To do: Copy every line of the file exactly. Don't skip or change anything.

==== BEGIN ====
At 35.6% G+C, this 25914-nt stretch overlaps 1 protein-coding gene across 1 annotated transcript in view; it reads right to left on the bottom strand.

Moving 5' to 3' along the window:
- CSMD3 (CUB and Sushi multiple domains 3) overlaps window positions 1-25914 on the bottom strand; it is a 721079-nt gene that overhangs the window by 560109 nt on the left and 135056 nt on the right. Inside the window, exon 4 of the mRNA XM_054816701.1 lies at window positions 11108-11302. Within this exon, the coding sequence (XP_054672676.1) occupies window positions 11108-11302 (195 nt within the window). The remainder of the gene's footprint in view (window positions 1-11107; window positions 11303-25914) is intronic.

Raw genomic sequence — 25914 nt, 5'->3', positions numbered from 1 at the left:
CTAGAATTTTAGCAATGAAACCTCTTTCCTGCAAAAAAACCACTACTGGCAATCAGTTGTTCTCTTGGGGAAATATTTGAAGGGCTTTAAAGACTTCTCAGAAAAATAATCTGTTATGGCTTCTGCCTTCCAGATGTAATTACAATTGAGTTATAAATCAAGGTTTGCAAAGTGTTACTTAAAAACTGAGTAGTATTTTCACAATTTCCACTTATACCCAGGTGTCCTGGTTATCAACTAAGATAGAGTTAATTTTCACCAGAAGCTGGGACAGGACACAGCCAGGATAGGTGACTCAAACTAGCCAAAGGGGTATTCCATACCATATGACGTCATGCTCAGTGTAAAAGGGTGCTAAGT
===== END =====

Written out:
At 35.6% G+C, this 25914-nt stretch overlaps 1 protein-coding gene across 1 annotated transcript in view; it reads right to left on the bottom strand.

Moving 5' to 3' along the window:
- CSMD3 (CUB and Sushi multiple domains 3) overlaps window positions 1-25914 on the bottom strand; it is a 721079-nt gene that overhangs the window by 560109 nt on the left and 135056 nt on the right. Inside the window, exon 4 of the mRNA XM_054816701.1 lies at window positions 11108-11302. Within this exon, the coding sequence (XP_054672676.1) occupies window positions 11108-11302 (195 nt within the window). The remainder of the gene's footprint in view (window positions 1-11107; window positions 11303-25914) is intronic.

Raw genomic sequence — 25914 nt, 5'->3', positions numbered from 1 at the left:
CTAGAATTTTAGCAATGAAACCTCTTTCCTGCAAAAAAACCACTACTGGCAATCAGTTGTTCTCTTGGGGAAATATTTGAAGGGCTTTAAAGACTTCTCAGAAAAATAATCTGTTATGGCTTCTGCCTTCCAGATGTAATTACAATTGAGTTATAAATCAAGGTTTGCAAAGTGTTACTTAAAAACTGAGTAGTATTTTCACAATTTCCACTTATACCCAGGTGTCCTGGTTATCAACTAAGATAGAGTTAATTTTCACCAGAAGCTGGGACAGGACACAGCCAGGATAGGTGACTCAAACTAGCCAAAGGGGTATTCCATACCATATGACGTCATGCTCAGTGTAAAAGGGTGCTAAGT